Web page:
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Additional resources for Comprehensive Composite Materials [Vol 3 - Metal Matrix Composites]
The model of Ashby and Johnson (1969) is frequently used to predict the minimum misfit strain required to nucleate dislocations at a sphere of radius rp. The model, based on energy arguments, was readdressed by Xin et al. (1998) and extended to cover externally applied strains. The Ashby±Johnson model predicts that critical strain required for nucleation at an incoherent particle increases approximately as 1/rp. Nucleation barriers limit plastic relaxation at small particle size; for this reason, dislocation densities do not actually increase without bound at vanishingly small particle sizes as Equation (11) predicts.
The chief advantages are the freedom from thinning artifacts and surface effects, a result of the fact that dislocations are visible in the top 40 mm of a decorated sample, and the large observable volume (of the order of 1±5 mm3). Recently, AgCl-containing glass spheres and short fibers have been used as model composites for the study of thermal-mismatch dislocations produced during cooling (Dunand and Mortensen, 1991a, 1991b, 1991c, 1991d, 1991e; Calhoun and Mortensen, 2000a) and their configuration under applied stress (Calhoun and Mortensen, 1999).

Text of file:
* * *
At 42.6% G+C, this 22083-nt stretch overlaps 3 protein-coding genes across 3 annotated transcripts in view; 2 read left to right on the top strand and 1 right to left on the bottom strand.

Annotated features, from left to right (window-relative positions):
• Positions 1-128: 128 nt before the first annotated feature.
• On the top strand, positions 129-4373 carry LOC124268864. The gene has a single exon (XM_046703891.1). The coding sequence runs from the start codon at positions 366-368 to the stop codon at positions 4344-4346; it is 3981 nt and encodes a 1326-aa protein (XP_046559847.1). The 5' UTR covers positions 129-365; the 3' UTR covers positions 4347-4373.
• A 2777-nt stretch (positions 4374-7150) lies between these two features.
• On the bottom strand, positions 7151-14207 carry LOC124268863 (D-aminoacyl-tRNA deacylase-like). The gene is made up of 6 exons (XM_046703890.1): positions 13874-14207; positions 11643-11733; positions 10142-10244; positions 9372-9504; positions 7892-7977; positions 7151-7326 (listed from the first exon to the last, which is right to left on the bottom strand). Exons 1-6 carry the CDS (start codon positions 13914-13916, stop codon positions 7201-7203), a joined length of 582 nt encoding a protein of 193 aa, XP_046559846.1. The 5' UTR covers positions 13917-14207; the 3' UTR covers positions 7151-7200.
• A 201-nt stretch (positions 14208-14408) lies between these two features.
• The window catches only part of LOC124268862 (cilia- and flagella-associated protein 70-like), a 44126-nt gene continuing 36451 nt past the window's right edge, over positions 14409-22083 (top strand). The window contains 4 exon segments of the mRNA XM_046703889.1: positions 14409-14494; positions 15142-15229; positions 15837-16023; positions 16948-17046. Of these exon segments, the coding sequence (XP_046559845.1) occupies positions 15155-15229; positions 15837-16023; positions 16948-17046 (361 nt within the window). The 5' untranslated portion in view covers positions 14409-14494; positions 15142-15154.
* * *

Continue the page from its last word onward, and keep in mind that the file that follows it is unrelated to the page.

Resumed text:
Measured values of 70 and 20 MPa for the monolithic alloys. In what follows we consider the dislocation-based mechanisms responsible for the strength of metals and discuss how they are affected by the presence of reinforcements. 2 Lattice friction The crystalline nature of the lattice itself provides some resistance to dislocation motion. This is called the lattice friction or Peierls stress t0. , 1991). The Peierls stress is low in the common matrix metals Al, Cu, and Mg and can be neglected in these materials.